I can’t remember if this was before or after realizing that as writers, we were all making identical mistakes but were able to justify it to ourselves that it worked despite the shortcuts taken to delivering the full emotional experience to the reader. I was years away from understanding that the rules aren’t the rules because some dead white guy said so, but because through the years of craft, the easiest ways to do things become set in stone. The easiest way to get your reader to respond to the piece emotionally is by having an empathetic main character. They should realize that who they are as a person at the beginning of the story has to change to be the character they need to challenge, if not overcome, the challenge they’re facing. Saving the world or a marriage, it doesn’t matter what the stakes are.

And yet, I kept seeing stories taking shortcuts. The easiest way for the reader to feel engaged in the story is to have conflict and stakes. Something needs to oppose them from getting what they want or keeping what they have, and it has to matter why they want it. The easiest way for a reader to want to read to the end is to make the reader understand where the character is coming from, even if that isn’t the reader’s history. The easiest way to not blow that is to keep the character’s reactions to what the average reader would find on the outer rim of what that reader would do in the same situation. It is possible to write a story where the character’s reactions are beyond what a reader would empathize with. There are lots of modern classics that can do that. However, they set the bar to how good the exception has to be to still work despite the lack of empathy. An empathetic character needs to tell a good story. An unempathetic character needs to tell a great one.

This is why the whole contraption the egg sits in is the story, and the reader is the egg. Your account of it takes your reader through an event as though you’re about to throw your story off the roof of the gym. How that reader survives the trip, safe and secure or battered and broken, is up to the strength of the story. You may want your egg to survive. You may want it to shatter into a million pieces. But an egg that never falls doesn’t live through an experience.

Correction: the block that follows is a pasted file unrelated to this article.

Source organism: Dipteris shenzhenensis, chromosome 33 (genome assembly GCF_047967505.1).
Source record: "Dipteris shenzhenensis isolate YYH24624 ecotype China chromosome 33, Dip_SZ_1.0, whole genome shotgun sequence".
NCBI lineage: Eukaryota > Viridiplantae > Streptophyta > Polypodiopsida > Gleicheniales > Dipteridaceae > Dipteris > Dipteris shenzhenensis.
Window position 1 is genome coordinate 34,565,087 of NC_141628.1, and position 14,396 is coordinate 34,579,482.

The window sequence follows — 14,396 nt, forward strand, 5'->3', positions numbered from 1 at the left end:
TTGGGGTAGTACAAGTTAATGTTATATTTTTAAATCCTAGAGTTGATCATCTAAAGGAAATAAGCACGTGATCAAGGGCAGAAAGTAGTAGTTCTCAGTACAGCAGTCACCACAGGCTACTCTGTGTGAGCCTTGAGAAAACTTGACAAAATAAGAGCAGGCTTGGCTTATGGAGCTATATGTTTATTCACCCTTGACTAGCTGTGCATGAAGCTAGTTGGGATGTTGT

The most important part of the story is how I feel when I finish it, but so many stories want to tell you what happens instead of how the character grows having experienced it. The easiest way to get the reader to care is to give them something worth being cared about, however your ideal reader defines it. It reminds me of the legend of the Golem. Without a song or prayer in its mouth, it’s just a lump a clay. A story without a reason to emotionally engage the reader to me is just as responsive.

Rejection, then and now.

When I was 25, I didn’t wear my heart on my sleeve, my sleeve was made of my heart. If I had to pinpoint the worst years of my life, it would be my early to mid-twenties. If I wasn’t writing, I’d have no idea what to do with (to quote Troy from community, “MY EMOTIONS! MY EMOTIONS.”)

So I wrote this book. I’d imagined was going to be the book that was going to complete my childhood dream of being published before 25. I’d just sold a couple short stories to some excellent semi pro-markets and I thought this was the next logical step.